MT. VERNON, Wash. – Scientists at WSU are breeding new varieties of wheat with farmers, millers, bakers, and chefs in mind. From more than 40,000 wheat varieties growing at the WSU Northwestern Research and Extension Center in Mt. Vernon, they’re evaluating the typical qualities wheat breeders look for such as yield and disease resistance. But they’re also analyzing how new varieties respond to milling, mixing, rising and baking.
“What we have in the breeding program that’s unique is our own bread laboratory,” said Stephen Jones, wheat breeder and director of WSU Northwestern Research and Extension Center in Mt. Vernon.
Scientists in the WSU Bread Lab work alongside resident baker, Jonathan Bethony-McDowell, to see if the varieties they’re developing will make a good pizza, pastry, or pasta.
Jones and his research team use traditional breeding methods to combine the best traits of modern and historic wheat varieties not only suited to the maritime climate of the Skagit River delta, but that offer unique flavor qualities that commodity grain production has left behind.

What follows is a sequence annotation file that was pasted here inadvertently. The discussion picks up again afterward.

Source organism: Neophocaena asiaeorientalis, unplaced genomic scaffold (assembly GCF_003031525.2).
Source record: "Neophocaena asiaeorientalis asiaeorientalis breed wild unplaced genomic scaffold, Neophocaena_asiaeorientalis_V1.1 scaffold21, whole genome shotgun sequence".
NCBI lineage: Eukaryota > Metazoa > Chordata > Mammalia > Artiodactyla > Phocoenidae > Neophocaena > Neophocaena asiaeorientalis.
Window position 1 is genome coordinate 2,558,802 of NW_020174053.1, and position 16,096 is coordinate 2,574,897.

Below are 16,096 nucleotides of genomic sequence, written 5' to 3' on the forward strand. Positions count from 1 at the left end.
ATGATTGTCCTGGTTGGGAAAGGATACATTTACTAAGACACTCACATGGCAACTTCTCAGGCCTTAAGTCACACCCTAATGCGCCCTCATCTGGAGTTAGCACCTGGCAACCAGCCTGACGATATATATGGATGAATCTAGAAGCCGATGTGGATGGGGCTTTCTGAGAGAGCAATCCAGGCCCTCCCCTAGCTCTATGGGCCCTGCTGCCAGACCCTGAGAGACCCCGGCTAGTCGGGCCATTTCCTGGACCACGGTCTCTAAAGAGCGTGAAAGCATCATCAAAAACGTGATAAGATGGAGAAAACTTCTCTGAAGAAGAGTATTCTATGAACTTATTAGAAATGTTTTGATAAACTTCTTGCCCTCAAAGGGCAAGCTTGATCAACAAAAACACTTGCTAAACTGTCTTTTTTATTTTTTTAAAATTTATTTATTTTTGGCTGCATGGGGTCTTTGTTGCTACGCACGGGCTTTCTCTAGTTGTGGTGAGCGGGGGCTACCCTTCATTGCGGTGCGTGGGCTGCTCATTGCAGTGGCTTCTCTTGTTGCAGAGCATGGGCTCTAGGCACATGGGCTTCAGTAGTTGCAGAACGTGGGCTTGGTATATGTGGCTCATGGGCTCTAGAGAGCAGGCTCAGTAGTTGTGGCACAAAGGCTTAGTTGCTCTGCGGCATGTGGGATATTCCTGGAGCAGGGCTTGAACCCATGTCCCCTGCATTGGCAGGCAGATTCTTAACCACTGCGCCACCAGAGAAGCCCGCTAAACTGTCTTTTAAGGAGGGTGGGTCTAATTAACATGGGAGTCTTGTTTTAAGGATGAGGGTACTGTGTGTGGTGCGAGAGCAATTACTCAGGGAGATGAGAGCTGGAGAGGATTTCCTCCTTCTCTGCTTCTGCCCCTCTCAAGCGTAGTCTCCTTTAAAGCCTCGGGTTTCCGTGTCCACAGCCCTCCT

George de Pasquale of Essential Baking Company in Seattle describes the flour as having terroir, qualities that reflect the climate, soil and topography of where it was grown, in the Skagit Valley.
“I had never tasted wheat like that before,” de Pasquale said. “I had never tasted wheat that had so much complexity of flavor. Wonderfully complex flavors.”
de Pasquale and other bakers across the country are excited about the possibilities of making bread from wheat and other grains that have been bred to thrive in local conditions and that will impart unique and exceptional flavors.
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Stephen Jones, Director, WSU Mt Vernon Research and Extension Center